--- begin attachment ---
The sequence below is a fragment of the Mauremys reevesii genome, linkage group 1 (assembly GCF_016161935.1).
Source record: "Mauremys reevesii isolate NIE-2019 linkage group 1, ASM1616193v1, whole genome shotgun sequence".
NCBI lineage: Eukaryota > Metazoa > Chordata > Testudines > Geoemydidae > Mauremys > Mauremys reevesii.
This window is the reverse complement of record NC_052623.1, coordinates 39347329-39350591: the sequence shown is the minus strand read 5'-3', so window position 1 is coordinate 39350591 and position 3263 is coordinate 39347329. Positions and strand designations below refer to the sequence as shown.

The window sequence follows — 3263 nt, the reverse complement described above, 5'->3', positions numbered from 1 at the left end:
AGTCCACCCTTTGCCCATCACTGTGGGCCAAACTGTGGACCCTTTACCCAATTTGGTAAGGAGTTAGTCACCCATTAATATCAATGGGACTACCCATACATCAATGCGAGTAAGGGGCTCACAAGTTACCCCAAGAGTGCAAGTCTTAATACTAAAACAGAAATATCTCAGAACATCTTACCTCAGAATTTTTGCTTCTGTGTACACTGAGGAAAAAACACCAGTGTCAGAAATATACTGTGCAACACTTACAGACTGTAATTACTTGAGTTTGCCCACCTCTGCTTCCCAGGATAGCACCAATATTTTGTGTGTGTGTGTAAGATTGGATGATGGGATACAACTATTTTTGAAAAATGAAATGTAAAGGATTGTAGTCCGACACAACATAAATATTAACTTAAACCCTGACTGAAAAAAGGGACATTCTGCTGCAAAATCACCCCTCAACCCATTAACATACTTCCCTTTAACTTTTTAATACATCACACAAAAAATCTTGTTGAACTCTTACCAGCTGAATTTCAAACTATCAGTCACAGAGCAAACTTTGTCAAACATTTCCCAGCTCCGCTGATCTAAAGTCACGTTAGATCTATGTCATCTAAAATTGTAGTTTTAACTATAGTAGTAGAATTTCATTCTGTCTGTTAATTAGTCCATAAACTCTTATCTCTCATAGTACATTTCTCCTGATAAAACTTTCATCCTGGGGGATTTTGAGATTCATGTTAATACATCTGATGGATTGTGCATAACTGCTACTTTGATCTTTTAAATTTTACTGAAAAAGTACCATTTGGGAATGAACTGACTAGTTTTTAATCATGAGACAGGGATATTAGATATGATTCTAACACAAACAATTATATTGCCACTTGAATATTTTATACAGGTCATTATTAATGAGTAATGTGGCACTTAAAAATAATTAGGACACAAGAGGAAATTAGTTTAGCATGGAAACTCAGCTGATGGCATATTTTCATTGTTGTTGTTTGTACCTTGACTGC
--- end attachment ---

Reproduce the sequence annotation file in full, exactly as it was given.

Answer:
The sequence below is a fragment of the Mauremys reevesii genome, linkage group 1 (assembly GCF_016161935.1).
Source record: "Mauremys reevesii isolate NIE-2019 linkage group 1, ASM1616193v1, whole genome shotgun sequence".
NCBI lineage: Eukaryota > Metazoa > Chordata > Testudines > Geoemydidae > Mauremys > Mauremys reevesii.
This window is the reverse complement of record NC_052623.1, coordinates 39347329-39350591: the sequence shown is the minus strand read 5'-3', so window position 1 is coordinate 39350591 and position 3263 is coordinate 39347329. Positions and strand designations below refer to the sequence as shown.

The window sequence follows — 3263 nt, the reverse complement described above, 5'->3', positions numbered from 1 at the left end:
AGTCCACCCTTTGCCCATCACTGTGGGCCAAACTGTGGACCCTTTACCCAATTTGGTAAGGAGTTAGTCACCCATTAATATCAATGGGACTACCCATACATCAATGCGAGTAAGGGGCTCACAAGTTACCCCAAGAGTGCAAGTCTTAATACTAAAACAGAAATATCTCAGAACATCTTACCTCAGAATTTTTGCTTCTGTGTACACTGAGGAAAAAACACCAGTGTCAGAAATATACTGTGCAACACTTACAGACTGTAATTACTTGAGTTTGCCCACCTCTGCTTCCCAGGATAGCACCAATATTTTGTGTGTGTGTGTAAGATTGGATGATGGGATACAACTATTTTTGAAAAATGAAATGTAAAGGATTGTAGTCCGACACAACATAAATATTAACTTAAACCCTGACTGAAAAAAGGGACATTCTGCTGCAAAATCACCCCTCAACCCATTAACATACTTCCCTTTAACTTTTTAATACATCACACAAAAAATCTTGTTGAACTCTTACCAGCTGAATTTCAAACTATCAGTCACAGAGCAAACTTTGTCAAACATTTCCCAGCTCCGCTGATCTAAAGTCACGTTAGATCTATGTCATCTAAAATTGTAGTTTTAACTATAGTAGTAGAATTTCATTCTGTCTGTTAATTAGTCCATAAACTCTTATCTCTCATAGTACATTTCTCCTGATAAAACTTTCATCCTGGGGGATTTTGAGATTCATGTTAATACATCTGATGGATTGTGCATAACTGCTACTTTGATCTTTTAAATTTTACTGAAAAAGTACCATTTGGGAATGAACTGACTAGTTTTTAATCATGAGACAGGGATATTAGATATGATTCTAACACAAACAATTATATTGCCACTTGAATATTTTATACAGGTCATTATTAATGAGTAATGTGGCACTTAAAAATAATTAGGACACAAGAGGAAATTAGTTTAGCATGGAAACTCAGCTGATGGCATATTTTCATTGTTGTTGTTTGTACCTTGACTGC